Mallorca’s famed caves are amongst the number of tourist sites that attract millions of visitors every year, together with the Cathedral and the Cartoixa de Valldemossa. Caves which are geared for visitors are accessible in Porto Cristo, near Artà, in Campanet and in Genova but, the best known caves are the Coves del Drac (or: Cuevas del Drach) just outside of Porto Cristo. The Drac caves are recorded on Cardinal Despuig‘s legendary map of Mallorca of 1784 but, were mentioned in a first written record of the caves as early as 1338. The Coves de Drac also have their place in a 1896 novel by Jules Verne (Clovis Dardentor).
All caves in Mallorca are quite spectacular and often breathtaking if you enjoy the natural beauty of stalagmites and stalactites and the fables of the underworld. It is a pity that the Drac caves are so overly popular because it has led to a commercialisation with sometimes unpleasant overtones and, frankly, I find the admission charge of 11.50 € quite exorbitant. I’ve been there four or five times over the years but, I did not venture back recently only to take a digital photograph of its undeniable splendour. I somehow prefer the caves of Artà, in Cap Vermell close to Capdepera. They are equally impressive with lighting effects that are less cheesy than those in Porto Cristo. The Artà caves are marginally cheaper than the Drac ones with a ticket price of 10.50 € per adult.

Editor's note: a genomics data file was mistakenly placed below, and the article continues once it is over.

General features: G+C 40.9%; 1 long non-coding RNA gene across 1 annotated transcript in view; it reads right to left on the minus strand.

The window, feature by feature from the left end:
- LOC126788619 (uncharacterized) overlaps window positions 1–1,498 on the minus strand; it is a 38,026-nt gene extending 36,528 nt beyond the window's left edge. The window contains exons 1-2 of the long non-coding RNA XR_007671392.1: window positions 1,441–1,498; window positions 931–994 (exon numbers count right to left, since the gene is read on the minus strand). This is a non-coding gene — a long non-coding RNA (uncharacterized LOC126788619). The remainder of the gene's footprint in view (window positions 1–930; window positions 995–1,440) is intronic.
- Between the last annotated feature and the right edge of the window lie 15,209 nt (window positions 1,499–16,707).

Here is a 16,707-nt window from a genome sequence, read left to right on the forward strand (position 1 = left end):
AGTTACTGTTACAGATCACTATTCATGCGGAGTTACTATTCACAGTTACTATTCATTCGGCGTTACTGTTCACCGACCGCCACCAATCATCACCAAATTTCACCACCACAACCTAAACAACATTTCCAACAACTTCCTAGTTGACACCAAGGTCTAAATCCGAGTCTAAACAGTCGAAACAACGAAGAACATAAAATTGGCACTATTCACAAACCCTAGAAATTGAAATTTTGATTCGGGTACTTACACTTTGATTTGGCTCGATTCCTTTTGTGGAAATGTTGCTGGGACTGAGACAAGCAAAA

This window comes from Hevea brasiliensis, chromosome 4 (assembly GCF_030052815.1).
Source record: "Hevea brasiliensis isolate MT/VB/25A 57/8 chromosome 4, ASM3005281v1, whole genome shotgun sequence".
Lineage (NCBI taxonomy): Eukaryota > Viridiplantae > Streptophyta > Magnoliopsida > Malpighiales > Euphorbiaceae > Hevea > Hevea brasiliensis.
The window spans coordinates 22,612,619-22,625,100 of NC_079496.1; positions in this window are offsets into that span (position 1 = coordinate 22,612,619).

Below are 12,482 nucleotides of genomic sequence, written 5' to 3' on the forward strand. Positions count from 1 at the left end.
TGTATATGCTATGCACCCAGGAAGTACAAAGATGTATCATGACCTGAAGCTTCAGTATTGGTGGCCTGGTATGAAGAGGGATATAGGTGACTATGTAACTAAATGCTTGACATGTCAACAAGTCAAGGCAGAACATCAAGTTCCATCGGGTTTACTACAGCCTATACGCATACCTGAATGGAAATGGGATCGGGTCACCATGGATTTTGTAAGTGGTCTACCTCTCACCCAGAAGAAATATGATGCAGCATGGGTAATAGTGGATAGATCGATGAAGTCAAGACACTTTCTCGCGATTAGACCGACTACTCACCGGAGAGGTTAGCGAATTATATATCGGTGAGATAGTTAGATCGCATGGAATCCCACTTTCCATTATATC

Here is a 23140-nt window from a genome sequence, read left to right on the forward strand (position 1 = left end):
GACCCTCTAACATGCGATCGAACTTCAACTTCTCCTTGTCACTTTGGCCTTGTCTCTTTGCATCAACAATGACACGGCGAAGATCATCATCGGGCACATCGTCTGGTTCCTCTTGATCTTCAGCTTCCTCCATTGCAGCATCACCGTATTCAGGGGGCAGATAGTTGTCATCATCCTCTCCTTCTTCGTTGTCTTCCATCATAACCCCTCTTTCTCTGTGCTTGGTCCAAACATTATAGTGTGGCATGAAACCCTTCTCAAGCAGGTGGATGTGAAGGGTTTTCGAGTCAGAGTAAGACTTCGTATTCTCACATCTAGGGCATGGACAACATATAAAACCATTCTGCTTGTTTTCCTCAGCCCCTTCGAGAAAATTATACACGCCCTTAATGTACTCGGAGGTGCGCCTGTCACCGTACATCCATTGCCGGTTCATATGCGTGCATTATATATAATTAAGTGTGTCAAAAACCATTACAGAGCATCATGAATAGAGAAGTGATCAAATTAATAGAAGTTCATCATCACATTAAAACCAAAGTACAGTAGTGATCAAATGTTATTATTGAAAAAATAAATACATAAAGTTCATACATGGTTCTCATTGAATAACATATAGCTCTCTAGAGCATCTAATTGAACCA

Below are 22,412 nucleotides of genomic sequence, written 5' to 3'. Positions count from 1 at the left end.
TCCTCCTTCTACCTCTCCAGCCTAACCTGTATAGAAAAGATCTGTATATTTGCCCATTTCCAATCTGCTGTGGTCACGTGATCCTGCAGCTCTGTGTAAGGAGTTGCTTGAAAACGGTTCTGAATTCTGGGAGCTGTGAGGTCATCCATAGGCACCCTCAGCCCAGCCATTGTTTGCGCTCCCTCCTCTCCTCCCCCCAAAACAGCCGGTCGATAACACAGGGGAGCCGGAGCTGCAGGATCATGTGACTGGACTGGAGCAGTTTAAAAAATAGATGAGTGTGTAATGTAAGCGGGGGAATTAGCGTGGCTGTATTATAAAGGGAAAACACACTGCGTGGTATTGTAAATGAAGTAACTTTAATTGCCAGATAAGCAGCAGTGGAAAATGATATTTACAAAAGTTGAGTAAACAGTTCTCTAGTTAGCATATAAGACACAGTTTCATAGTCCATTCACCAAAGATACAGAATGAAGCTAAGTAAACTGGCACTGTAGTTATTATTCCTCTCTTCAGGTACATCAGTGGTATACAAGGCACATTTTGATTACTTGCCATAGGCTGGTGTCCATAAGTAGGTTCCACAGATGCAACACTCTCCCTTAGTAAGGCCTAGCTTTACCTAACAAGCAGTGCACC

There are plenty of other caves in Mallorca of a similar fascination but without touristic exploitation. They are suitable for practising the sport of caving or spelunking, a potentially hazardous activity, attractive as it may be. I do not know enough to advise you and would rather direct you to people who appear to know better, such as rocksportmallorca.com who do a useful section on caving.
The photo (top) was borrowed from the Internet, courtesy of Wikimedia Commons and commons.wikimedia.org. The image (bottom) was also borrowed from the Internet, courtesy of Alta Mar and fabian.balearweb.net.
Thank you very much